On the one hand, a new finance fad of “green bonds” shows that investors recognize that climate change is a risk. On the other, it simply perpetuates the convenient but false notion that the private sector by the virtue of cute packaging is a leader as opposed to a laggard in addressing climate change. In fact, confirming doubts about the ability of Wall Street to have good intentions, these green bonds are at best a gimmick to enrich middlemen at the expense of communities and investors and at worst, an exercise in finding new muppets.
A definition, courtesy Investopedia:
A green bond is a type of fixed-income instrument that is specifically earmarked to raise money for climate and environmental projects. These bonds are typically asset-linked and backed by the issuing entity’s balance sheet, so they usually carry the same credit rating as their issuers’ other debt obligations.
One of the early promoters of green bonds was International Finance Corporation, an affiliate of the World Bank. IFC’s claim to fame was making emerging economies safe for investment banks by encouraging them to develop capital markets, as in exposing them to destabilizing hot money flows. IFC was a very early promoter of green bonds, starting in 2010. The World Bank also lays claim to a Green Bonds program which it says goes back to 2008 (not sure how much of this is retrospective rebranding, nor is it clear how much of the IFC Green Bonds are under the World Bank scheme).
The Wall Street Journal reported today that green bonds are getting a following, albeit still small relative to the size of bond markets:
Community Preservation Corp. has issued a $150 million sustainability bond, the largest such sale by a community development financial institution, or CDFI.
The deal by the New York nonprofit housing lender is part of a wave of new debt sales expected to fuel record issuance of green, social and sustainability bonds in 2020.
As debt investors clamor for more options to achieve their environmental, social and governance, or ESG, objectives, investment banks are expanding their offerings beyond green bonds, which focus on environmental projects. Social bonds fund programs with objectives such as health-care access, food security and equitable employment, while sustainability bonds combine green and social initiatives.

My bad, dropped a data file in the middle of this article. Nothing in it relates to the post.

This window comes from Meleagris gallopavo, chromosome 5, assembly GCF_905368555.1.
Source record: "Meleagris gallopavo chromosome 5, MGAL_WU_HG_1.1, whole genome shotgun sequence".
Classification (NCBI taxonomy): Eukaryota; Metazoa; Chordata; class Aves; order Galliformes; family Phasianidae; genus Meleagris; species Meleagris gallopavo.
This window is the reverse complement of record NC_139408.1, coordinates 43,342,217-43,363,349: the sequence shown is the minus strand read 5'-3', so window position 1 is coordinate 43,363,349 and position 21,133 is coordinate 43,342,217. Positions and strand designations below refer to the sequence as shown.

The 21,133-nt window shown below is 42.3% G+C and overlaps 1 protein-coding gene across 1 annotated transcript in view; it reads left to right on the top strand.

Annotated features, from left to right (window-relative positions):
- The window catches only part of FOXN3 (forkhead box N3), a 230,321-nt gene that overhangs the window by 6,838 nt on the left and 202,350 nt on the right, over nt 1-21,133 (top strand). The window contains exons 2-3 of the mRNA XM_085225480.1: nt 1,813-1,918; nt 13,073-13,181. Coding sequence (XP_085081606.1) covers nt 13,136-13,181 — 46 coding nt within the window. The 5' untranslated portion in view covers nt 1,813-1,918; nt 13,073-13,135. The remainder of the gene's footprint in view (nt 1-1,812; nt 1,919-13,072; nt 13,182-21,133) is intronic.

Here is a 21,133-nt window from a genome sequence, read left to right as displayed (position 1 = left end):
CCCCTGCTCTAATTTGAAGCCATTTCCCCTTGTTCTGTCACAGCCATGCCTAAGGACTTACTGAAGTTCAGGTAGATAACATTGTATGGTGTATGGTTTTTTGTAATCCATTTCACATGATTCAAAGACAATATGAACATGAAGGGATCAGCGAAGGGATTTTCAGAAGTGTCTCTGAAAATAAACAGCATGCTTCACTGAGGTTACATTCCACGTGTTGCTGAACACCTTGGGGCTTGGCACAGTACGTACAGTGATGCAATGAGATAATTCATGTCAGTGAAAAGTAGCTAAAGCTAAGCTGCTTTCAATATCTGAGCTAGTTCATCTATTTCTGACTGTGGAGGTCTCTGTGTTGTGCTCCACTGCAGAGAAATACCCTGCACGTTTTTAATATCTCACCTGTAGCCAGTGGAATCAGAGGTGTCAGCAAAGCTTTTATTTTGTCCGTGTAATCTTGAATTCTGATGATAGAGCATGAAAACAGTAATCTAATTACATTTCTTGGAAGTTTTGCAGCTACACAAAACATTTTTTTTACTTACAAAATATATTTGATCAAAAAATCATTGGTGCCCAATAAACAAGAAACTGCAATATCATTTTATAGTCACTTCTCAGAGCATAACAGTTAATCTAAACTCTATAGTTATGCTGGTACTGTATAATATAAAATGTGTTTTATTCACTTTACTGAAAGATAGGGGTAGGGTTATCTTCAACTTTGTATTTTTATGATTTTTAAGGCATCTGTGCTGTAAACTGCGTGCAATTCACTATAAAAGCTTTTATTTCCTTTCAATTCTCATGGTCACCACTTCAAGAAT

Global issuance of bonds in all three categories will likely hit $400 billion this year, a 24% increase from 2019, according to Moody’s Investors Service….Manhattan-based Community Preservation, which lends to multifamily affordable housing developments, completed a 10-year sustainability bond at 2.87% last week. The lender will use the proceeds to refinance the bank loans it has historically used to finance projects, a person familiar with the matter said….
Sustainalytics provided an independent opinion on the nonprofit’s sustainability bond framework.
Such deals comprise a small part of overall debt markets, but their share is growing rapidly, according to research by Moody’s. Green, social and sustainability bonds accounted for 4.5% of global bond issuance in 2019 and will likely hit 5% to 7% this year, up from 3% in 2018, the firm said in a report.
Needless to say, there’s a lot not to like about this idea:
This at best is fiddling while the planet burns. Even if you take this scheme at face value, putting a green seal of approval on particular investments is going to do very little to change investor behavior. Yes, there may be some “green” funds that try to cater to “do gooder” investors. But the behavior of investors so far has been to selectively avoid evils (for some coal, for others, fossil fuel players broadly).
But how far can you go with that approach? 75% of electricity in the US comes from fossil fuel sources, so electric cars still contribute to global warming. And more generally, any newer development/new infrastructure project will make heavy use of our current, heavily fossil-fuel consuming transportation system to get done. For instance, the energy cost of building a new, energy efficient home is roughly 10X the annual energy cost of traditional similar-sized existing home.
Private financing is the wrong way to mobilize resources to meet public needs. Numerous studies have found that private investors assign far too high a discount rate, which is a fancy way that they set their return requirements too high. Recall that Sir Nicholas Stern argued that the correct discount rate for evaluating climate change related costs and damage was 0.5%. Think even a super green investor would accept that big a haircut to market returns for a long-dated investment?
And perhaps the more obvious point is that restructuring our economy to use way way less of everything and be more energy and resource efficient about it is not about returns, it is about maintaining some level of civilization. We’re presently on a fast track to a Jackpot, with not much hope of a William Gibson-esque scenario of 20% of the population and pretty much all of the amenities making it through. So subjecting “save us from ourselves” projects in a financial returns framework is just more of what got us in this mess in the first place.
In keeping, Nassim Nicholas Taleb has taken a more tough-minded position, that we have only one planet and we can’t afford (to crudely simplify his argument) to take tail risks that result in destruction of the only habitat we have (although we are awfully far down that path already). His forceful advocacy of the precautionary principle means the remedies don’t lie in the realm of cute investment gimmickry that might save some basis points, but prohibition.